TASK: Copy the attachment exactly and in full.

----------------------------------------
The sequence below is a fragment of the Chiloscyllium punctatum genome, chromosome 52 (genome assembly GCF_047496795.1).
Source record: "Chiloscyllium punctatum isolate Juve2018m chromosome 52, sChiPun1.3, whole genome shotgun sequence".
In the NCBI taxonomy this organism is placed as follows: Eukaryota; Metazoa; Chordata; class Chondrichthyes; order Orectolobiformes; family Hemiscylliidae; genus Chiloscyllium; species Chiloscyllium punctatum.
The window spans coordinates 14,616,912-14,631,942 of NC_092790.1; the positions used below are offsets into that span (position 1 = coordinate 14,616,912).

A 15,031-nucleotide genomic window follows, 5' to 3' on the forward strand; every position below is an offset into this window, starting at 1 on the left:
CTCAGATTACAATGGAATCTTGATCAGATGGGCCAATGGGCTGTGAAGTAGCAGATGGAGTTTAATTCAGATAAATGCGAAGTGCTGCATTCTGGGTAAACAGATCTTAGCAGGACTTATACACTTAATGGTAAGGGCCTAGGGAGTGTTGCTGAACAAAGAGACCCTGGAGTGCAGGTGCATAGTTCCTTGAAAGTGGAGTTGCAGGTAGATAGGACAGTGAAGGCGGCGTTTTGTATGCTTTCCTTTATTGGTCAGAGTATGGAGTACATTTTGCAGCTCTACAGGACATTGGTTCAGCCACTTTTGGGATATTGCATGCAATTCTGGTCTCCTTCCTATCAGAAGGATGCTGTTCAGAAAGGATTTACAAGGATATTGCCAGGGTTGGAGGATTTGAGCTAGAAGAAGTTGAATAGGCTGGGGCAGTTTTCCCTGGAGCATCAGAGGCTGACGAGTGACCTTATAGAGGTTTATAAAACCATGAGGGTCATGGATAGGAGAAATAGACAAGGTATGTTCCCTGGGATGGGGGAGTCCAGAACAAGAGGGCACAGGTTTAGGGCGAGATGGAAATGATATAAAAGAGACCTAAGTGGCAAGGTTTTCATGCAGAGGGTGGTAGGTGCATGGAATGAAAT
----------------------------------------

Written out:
The sequence below is a fragment of the Chiloscyllium punctatum genome, chromosome 52 (genome assembly GCF_047496795.1).
Source record: "Chiloscyllium punctatum isolate Juve2018m chromosome 52, sChiPun1.3, whole genome shotgun sequence".
In the NCBI taxonomy this organism is placed as follows: Eukaryota; Metazoa; Chordata; class Chondrichthyes; order Orectolobiformes; family Hemiscylliidae; genus Chiloscyllium; species Chiloscyllium punctatum.
The window spans coordinates 14,616,912-14,631,942 of NC_092790.1; the positions used below are offsets into that span (position 1 = coordinate 14,616,912).

A 15,031-nucleotide genomic window follows, 5' to 3' on the forward strand; every position below is an offset into this window, starting at 1 on the left:
CTCAGATTACAATGGAATCTTGATCAGATGGGCCAATGGGCTGTGAAGTAGCAGATGGAGTTTAATTCAGATAAATGCGAAGTGCTGCATTCTGGGTAAACAGATCTTAGCAGGACTTATACACTTAATGGTAAGGGCCTAGGGAGTGTTGCTGAACAAAGAGACCCTGGAGTGCAGGTGCATAGTTCCTTGAAAGTGGAGTTGCAGGTAGATAGGACAGTGAAGGCGGCGTTTTGTATGCTTTCCTTTATTGGTCAGAGTATGGAGTACATTTTGCAGCTCTACAGGACATTGGTTCAGCCACTTTTGGGATATTGCATGCAATTCTGGTCTCCTTCCTATCAGAAGGATGCTGTTCAGAAAGGATTTACAAGGATATTGCCAGGGTTGGAGGATTTGAGCTAGAAGAAGTTGAATAGGCTGGGGCAGTTTTCCCTGGAGCATCAGAGGCTGACGAGTGACCTTATAGAGGTTTATAAAACCATGAGGGTCATGGATAGGAGAAATAGACAAGGTATGTTCCCTGGGATGGGGGAGTCCAGAACAAGAGGGCACAGGTTTAGGGCGAGATGGAAATGATATAAAAGAGACCTAAGTGGCAAGGTTTTCATGCAGAGGGTGGTAGGTGCATGGAATGAAAT